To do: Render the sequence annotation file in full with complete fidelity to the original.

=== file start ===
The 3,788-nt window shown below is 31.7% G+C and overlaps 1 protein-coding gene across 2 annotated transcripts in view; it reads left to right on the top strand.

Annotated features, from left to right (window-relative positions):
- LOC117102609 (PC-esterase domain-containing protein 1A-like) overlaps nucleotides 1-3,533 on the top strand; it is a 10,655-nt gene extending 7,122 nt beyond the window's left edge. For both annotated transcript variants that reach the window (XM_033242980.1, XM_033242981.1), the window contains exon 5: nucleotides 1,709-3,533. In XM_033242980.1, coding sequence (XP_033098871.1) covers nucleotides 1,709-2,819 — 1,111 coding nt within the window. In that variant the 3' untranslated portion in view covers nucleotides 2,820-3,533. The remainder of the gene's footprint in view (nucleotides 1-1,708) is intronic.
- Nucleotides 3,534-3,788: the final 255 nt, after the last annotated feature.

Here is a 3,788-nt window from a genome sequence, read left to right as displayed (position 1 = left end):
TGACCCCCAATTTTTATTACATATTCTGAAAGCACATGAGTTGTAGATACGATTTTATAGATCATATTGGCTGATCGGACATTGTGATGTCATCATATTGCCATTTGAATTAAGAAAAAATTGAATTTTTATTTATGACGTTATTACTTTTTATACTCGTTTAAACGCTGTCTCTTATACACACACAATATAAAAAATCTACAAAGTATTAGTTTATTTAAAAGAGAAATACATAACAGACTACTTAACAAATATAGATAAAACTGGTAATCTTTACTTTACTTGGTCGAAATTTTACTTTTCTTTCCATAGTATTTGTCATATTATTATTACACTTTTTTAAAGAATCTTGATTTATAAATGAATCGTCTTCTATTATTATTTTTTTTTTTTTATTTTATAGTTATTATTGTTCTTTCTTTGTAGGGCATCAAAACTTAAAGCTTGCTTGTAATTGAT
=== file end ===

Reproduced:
The 3,788-nt window shown below is 31.7% G+C and overlaps 1 protein-coding gene across 2 annotated transcripts in view; it reads left to right on the top strand.

Annotated features, from left to right (window-relative positions):
- LOC117102609 (PC-esterase domain-containing protein 1A-like) overlaps nucleotides 1-3,533 on the top strand; it is a 10,655-nt gene extending 7,122 nt beyond the window's left edge. For both annotated transcript variants that reach the window (XM_033242980.1, XM_033242981.1), the window contains exon 5: nucleotides 1,709-3,533. In XM_033242980.1, coding sequence (XP_033098871.1) covers nucleotides 1,709-2,819 — 1,111 coding nt within the window. In that variant the 3' untranslated portion in view covers nucleotides 2,820-3,533. The remainder of the gene's footprint in view (nucleotides 1-1,708) is intronic.
- Nucleotides 3,534-3,788: the final 255 nt, after the last annotated feature.

Here is a 3,788-nt window from a genome sequence, read left to right as displayed (position 1 = left end):
TGACCCCCAATTTTTATTACATATTCTGAAAGCACATGAGTTGTAGATACGATTTTATAGATCATATTGGCTGATCGGACATTGTGATGTCATCATATTGCCATTTGAATTAAGAAAAAATTGAATTTTTATTTATGACGTTATTACTTTTTATACTCGTTTAAACGCTGTCTCTTATACACACACAATATAAAAAATCTACAAAGTATTAGTTTATTTAAAAGAGAAATACATAACAGACTACTTAACAAATATAGATAAAACTGGTAATCTTTACTTTACTTGGTCGAAATTTTACTTTTCTTTCCATAGTATTTGTCATATTATTATTACACTTTTTTAAAGAATCTTGATTTATAAATGAATCGTCTTCTATTATTATTTTTTTTTTTTTATTTTATAGTTATTATTGTTCTTTCTTTGTAGGGCATCAAAACTTAAAGCTTGCTTGTAATTGAT